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Keith Forney‘s days of gaming the District elections and contracting system appear to be over, but his legal troubles certainly are not.
The politically connected developer, strip club owner, and tax cheat was found guilty last week in D.C. Superior Court of perjury, corrupt election practices, and defrauding D.C.’s contracting program that gives preference to local businesses, known as Certified Business Enterprises (CBE).
Earlier this month Forney was also found guilty of violating campaign donation limits.
The 60-year-old faces a maximum sentence of 23 and a half years in prison for those crimes. He was convicted in September 2018 in Superior Court of tax fraud and making false statements. He’s also awaiting trial in two cases in federal court.
For years, Forney has been a major player in development projects in the District, including Eastern Market’s renovation, the Deanwood Community Center and Library, and school modernizations. His $2,800 gift to then-Ward 8 Councilmember Marion Barry in 2012 earned the mayor-for-life a Council censure.
Forney’s scheme for his most recent conviction, as laid out in court documents, allowed him to skirt campaign contribution limits, register to vote in two different jurisdictions, and win millions in contracts with the D.C. government by falsely claiming he lived in the District.
In 2012, Forney personally donated $500 each to Ward 5 Council candidate Delano Hunter and Mayor Muriel Bower, who at the time was running for the Ward 4 seat. He also gave $1,000 to Vincent Orange for his campaign for an at-large Council seat, court records show.
Through his business, Forney Enterprises Inc. (FEI), he donated the same amounts to each of the three candidates, according to court records. He then directed his employees and associates to donate to those candidates and reimbursed them through his company. Only one employee, executive administrator Michelle Brockington, is named in court records. Three others are identified by their initials only.
Campaign contributions from a single person or business entity are limited to $500 for ward-level candidates and $1,000 for candidates for a city-wide seat.
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Bowser and Orange won their races. Hunter lost in a special election to Kenyan McDuffie. Earlier this year Bowser nominated Hunter to serve as director of the Department of Parks and Recreation. He is now awaiting Council confirmation.
Court records show that Forney gave false information on his driver’s license applications in both D.C. and Maryland.
On June 10, 2010, Forney claimed to have lost his Maryland license and applied for a duplicate, swearing that his permanent residence was in Maryland. On the same day, Forney applied for a D.C. driver’s license and listed his D.C. property as his address.
Though Forney owned residential property in Maryland and the District, he rented out the space in D.C., court records state.
Forney used his D.C. license to get approved as a “Resident Owned Business” or ROB in the District’s CBE program, which earned him extra points when bidding for District contracts. FEI bid on 15 to 30 contracts per year, according to the U.S. Attorney’s Office, with the boost from the ROB designation. All of the contracts were worth over $1 million, and many were worth tens of millions.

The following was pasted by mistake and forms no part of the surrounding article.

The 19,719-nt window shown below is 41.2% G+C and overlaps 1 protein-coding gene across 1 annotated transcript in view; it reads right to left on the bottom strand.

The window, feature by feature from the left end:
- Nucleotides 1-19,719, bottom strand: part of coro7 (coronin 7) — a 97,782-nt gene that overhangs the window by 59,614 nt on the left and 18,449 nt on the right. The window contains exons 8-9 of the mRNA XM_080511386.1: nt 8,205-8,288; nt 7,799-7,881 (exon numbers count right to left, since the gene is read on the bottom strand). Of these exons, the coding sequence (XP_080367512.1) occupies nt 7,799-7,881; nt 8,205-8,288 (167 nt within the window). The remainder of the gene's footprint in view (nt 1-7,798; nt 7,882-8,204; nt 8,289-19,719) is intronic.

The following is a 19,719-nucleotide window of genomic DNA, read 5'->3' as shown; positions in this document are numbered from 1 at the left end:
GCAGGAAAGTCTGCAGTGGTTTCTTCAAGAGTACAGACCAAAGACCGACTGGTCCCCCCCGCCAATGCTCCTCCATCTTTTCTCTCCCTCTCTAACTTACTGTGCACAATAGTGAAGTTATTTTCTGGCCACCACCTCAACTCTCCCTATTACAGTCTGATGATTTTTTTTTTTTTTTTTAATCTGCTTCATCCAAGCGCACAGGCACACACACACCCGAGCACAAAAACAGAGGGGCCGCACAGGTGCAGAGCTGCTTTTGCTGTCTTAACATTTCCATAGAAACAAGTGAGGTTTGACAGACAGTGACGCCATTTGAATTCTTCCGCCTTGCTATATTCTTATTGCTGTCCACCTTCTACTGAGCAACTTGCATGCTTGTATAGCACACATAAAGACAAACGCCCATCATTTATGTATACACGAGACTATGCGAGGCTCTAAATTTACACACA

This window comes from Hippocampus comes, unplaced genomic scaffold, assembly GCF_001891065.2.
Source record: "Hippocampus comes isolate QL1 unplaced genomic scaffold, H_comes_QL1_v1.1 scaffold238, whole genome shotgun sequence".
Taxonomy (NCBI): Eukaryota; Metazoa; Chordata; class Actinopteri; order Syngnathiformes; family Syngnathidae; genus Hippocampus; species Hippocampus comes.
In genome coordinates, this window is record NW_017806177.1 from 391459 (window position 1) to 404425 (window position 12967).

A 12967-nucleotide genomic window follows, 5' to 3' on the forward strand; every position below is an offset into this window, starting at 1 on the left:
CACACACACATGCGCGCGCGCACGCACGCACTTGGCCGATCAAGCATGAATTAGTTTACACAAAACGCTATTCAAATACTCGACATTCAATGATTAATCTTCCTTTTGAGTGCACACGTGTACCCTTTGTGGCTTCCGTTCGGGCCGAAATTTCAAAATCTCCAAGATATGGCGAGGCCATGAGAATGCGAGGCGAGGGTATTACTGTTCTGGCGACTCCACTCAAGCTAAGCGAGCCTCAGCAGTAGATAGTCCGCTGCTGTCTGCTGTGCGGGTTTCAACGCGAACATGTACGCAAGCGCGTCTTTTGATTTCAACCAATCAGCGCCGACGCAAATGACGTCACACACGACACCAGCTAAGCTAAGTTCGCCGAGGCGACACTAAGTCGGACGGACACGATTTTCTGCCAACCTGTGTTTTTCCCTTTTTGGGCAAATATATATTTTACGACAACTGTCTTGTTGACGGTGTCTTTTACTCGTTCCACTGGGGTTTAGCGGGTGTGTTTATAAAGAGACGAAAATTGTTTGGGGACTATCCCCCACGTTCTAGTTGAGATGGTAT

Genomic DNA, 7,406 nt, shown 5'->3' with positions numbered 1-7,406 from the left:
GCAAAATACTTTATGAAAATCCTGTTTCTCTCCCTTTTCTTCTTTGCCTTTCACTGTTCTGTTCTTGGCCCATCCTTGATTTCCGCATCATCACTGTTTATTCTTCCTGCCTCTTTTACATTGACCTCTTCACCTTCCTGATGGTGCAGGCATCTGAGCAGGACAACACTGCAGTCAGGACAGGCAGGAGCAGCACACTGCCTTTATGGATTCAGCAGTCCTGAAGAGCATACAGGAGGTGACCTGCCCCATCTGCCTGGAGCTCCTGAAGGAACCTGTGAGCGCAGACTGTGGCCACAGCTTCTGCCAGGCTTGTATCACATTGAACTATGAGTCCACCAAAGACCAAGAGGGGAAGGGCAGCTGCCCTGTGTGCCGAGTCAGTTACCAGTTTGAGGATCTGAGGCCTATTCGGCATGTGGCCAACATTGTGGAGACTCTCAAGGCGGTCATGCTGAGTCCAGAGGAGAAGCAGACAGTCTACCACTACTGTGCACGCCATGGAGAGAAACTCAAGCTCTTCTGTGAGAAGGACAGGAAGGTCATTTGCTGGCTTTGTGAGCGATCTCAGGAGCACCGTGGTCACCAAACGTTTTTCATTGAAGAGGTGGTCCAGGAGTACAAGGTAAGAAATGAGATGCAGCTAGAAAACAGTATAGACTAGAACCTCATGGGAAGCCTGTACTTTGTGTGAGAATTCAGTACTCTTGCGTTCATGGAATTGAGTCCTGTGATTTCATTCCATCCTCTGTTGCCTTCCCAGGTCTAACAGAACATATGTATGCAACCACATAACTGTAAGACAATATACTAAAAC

Court records show that from 2008 to 2012, Forney cast four ballots in Maryland while registered in D.C.; and from 2010 to 2014 cast four ballots in D.C. while he was registered in Maryland.
As for Forney’s looming indictments: In the first case, he is accused of claiming more than $218,000 in personal expenses as business deductions on his taxes and of grossly underreporting his income. The expenses include home renovations for an FEI employee, $168,512 in Forney’s personal credit card debt, contributions to D.C. Council candidates, and his kid’s college education. This case is set for trial in July.
In the second case, Forney is charged with mail fraud and financial crimes related to his role in a copier maintenance contract with the Maryland Administrative Office of the Courts. Forney was retained as part of Maryland’s “Minority Business Enterprise” program, but didn’t actually do any work, prosecutors allege. Instead, he funneled the money he was paid to John Vassos, who loaned Forney and his business partner millions to finance the purchase of property where their strip joint, Stadium Club, is located, according to court records. A trial date has not yet been scheduled.
In both cases, Forney asked a judge to let him take a couple work-cations—one to Costa Rica and the other to the Dominican Republic.
The trip to Costa Rica, the ever-industrious Forney told the judge, was necessary in order to address issues with a development project there. In court records, prosecutors poked holes in Forney’s description of his role in the projects and claim that his physical presence was needed.
“Forney is an investor … not an owner, and his presence is not required in Costa Rica,” prosecutors write in court documents. “The defendant is the person who requested an in person meeting.”
The excursion to the Dominican Republic was for a fraternity golf tournament.
The judge said no to both trips.
Photo of D.C. Superior Courthouse used under Creative Commons license CC0 Public Domain